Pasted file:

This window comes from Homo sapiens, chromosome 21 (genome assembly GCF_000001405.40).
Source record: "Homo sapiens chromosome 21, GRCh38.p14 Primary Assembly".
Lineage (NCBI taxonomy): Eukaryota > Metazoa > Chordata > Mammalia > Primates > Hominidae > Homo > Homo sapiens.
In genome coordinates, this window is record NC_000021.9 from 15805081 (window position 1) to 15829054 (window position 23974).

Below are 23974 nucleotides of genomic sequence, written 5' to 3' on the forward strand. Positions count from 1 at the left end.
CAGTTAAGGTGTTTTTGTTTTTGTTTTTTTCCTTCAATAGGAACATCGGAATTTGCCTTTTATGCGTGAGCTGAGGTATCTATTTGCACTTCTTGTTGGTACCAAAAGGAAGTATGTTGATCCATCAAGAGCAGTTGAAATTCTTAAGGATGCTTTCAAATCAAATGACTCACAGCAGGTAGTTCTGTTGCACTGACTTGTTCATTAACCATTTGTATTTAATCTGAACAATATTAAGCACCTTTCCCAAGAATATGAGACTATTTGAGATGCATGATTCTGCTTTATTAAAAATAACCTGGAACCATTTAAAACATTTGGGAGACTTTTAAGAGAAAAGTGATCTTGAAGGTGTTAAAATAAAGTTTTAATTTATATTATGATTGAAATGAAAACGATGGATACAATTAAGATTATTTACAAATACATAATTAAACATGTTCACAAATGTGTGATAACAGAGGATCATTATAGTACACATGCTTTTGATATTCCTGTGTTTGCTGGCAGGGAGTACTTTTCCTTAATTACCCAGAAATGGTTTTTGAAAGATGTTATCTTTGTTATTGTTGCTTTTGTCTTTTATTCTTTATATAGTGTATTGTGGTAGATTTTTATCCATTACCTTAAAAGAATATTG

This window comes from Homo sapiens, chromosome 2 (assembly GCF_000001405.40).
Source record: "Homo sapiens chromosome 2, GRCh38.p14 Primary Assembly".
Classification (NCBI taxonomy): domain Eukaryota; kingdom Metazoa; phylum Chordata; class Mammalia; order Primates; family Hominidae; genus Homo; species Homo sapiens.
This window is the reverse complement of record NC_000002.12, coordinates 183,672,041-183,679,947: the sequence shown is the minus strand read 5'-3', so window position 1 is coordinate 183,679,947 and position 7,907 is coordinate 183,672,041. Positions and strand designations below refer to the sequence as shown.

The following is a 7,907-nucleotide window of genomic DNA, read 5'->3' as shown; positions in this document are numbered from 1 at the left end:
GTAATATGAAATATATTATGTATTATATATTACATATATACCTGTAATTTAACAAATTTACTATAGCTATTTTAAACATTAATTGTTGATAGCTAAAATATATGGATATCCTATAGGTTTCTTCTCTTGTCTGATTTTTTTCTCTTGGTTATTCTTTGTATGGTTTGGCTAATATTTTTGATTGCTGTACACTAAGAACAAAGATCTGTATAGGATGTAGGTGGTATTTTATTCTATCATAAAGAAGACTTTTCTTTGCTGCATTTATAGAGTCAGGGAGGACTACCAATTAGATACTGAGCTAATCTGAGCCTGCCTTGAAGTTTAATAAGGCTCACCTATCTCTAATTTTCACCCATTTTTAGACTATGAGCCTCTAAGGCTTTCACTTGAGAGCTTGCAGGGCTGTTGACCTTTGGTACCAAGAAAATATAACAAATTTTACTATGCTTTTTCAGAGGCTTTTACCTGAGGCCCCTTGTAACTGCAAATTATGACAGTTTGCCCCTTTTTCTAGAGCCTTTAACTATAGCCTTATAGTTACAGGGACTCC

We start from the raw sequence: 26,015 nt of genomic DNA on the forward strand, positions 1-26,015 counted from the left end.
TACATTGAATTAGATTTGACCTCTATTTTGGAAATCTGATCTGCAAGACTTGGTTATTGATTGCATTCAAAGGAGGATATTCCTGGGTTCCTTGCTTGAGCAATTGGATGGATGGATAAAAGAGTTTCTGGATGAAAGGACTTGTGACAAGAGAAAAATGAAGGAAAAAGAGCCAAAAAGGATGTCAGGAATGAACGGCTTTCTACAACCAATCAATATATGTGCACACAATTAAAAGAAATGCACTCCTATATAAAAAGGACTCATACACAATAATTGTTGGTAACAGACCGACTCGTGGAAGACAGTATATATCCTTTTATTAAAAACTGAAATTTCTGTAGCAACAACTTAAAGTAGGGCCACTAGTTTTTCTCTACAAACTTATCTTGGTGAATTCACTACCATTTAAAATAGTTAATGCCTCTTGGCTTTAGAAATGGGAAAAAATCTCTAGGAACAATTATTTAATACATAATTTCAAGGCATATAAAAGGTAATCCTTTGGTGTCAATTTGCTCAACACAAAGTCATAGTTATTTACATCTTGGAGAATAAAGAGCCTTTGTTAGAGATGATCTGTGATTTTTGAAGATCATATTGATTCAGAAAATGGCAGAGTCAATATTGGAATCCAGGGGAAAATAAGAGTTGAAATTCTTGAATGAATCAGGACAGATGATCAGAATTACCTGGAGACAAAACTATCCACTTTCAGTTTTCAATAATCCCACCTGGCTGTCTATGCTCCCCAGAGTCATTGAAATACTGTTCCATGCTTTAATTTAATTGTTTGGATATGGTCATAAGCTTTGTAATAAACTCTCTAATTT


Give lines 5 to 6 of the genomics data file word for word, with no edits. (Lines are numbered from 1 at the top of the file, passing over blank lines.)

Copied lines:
Below are 23974 nucleotides of genomic sequence, written 5' to 3' on the forward strand. Positions count from 1 at the left end.
CAGTTAAGGTGTTTTTGTTTTTGTTTTTTTCCTTCAATAGGAACATCGGAATTTGCCTTTTATGCGTGAGCTGAGGTATCTATTTGCACTTCTTGTTGGTACCAAAAGGAAGTATGTTGATCCATCAAGAGCAGTTGAAATTCTTAAGGATGCTTTCAAATCAAATGACTCACAGCAGGTAGTTCTGTTGCACTGACTTGTTCATTAACCATTTGTATTTAATCTGAACAATATTAAGCACCTTTCCCAAGAATATGAGACTATTTGAGATGCATGATTCTGCTTTATTAAAAATAACCTGGAACCATTTAAAACATTTGGGAGACTTTTAAGAGAAAAGTGATCTTGAAGGTGTTAAAATAAAGTTTTAATTTATATTATGATTGAAATGAAAACGATGGATACAATTAAGATTATTTACAAATACATAATTAAACATGTTCACAAATGTGTGATAACAGAGGATCATTATAGTACACATGCTTTTGATATTCCTGTGTTTGCTGGCAGGGAGTACTTTTCCTTAATTACCCAGAAATGGTTTTTGAAAGATGTTATCTTTGTTATTGTTGCTTTTGTCTTTTATTCTTTATATAGTGTATTGTGGTAGATTTTTATCCATTACCTTAAAAGAATATTG